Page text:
Harbinger of Spring: Nymphalis antiopa

From The Hiker’s Notebook by William Needham

Her common name is Mourning Cloak, but she is also know as Harbinger of Spring, and Camberwell beauty. The name Mourning Cloak is due to the appearance of the dorsal surface of the wings, said to resemble the traditional cloak worn by those in mourning, which was sometimes draped over the casket of the deceased.

Her scientific name is Nymphalis antiope. The generic name is from the Greek nymphe, which was the name given in both Roman and Greek mythology to any of a number of minor nature goddesses who were young and beautiful, living in rivers, mountains, or trees. The reference here is to the goddess-like sylvan nature of the Mourning Cloak. Antiope was a noted beauty of Greek mythology who was seduced by Zeus in the form of a Satyr. She bore two sons, Amphion and Zethos, the founders of the Greek city of Thebes. The species name antiope creates a tautonym, as both of the scientific names of the Mourning Cloak refer to its embodiment of mythological beauty.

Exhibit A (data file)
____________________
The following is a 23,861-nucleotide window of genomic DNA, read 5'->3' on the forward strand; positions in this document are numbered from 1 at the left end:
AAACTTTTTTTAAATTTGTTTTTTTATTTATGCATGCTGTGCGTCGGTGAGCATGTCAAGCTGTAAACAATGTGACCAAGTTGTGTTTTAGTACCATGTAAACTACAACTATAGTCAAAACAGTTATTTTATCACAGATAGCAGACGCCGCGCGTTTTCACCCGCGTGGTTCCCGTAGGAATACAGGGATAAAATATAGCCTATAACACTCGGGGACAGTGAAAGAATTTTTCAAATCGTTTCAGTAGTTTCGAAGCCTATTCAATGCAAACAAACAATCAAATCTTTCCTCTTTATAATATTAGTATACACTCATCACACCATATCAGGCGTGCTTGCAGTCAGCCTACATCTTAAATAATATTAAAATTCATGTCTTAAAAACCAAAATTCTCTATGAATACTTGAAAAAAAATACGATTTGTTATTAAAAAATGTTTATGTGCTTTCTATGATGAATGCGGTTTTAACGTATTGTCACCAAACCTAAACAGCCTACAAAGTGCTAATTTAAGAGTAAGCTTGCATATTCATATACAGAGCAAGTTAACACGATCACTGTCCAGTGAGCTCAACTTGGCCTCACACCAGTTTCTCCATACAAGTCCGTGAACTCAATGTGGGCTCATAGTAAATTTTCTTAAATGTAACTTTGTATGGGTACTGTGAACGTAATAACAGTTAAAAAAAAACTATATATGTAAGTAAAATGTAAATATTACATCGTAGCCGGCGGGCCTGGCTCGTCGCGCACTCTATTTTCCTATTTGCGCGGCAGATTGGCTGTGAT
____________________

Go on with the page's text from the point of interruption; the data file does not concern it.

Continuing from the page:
The Mourning Cloak is one of the first butterflies to appear as the days start to lengthen at the end of the winter, usually several weeks before spring, depending on the latitude. The reason for this seemingly anomalous behavior is that the Mourning Cloak overwinters as an adult, contrary to most other butterflies and moths that overwinter as eggs, larvae or pupae. The common name “harbinger of spring” is a reflection of its symbolism of the vernal renaissance of the woodland flora and fauna.

For more about the lovely Mourning Coat and other wonderful observations on our natural world, please be sure to visit William Needham’s The Hiker’s Notebook.

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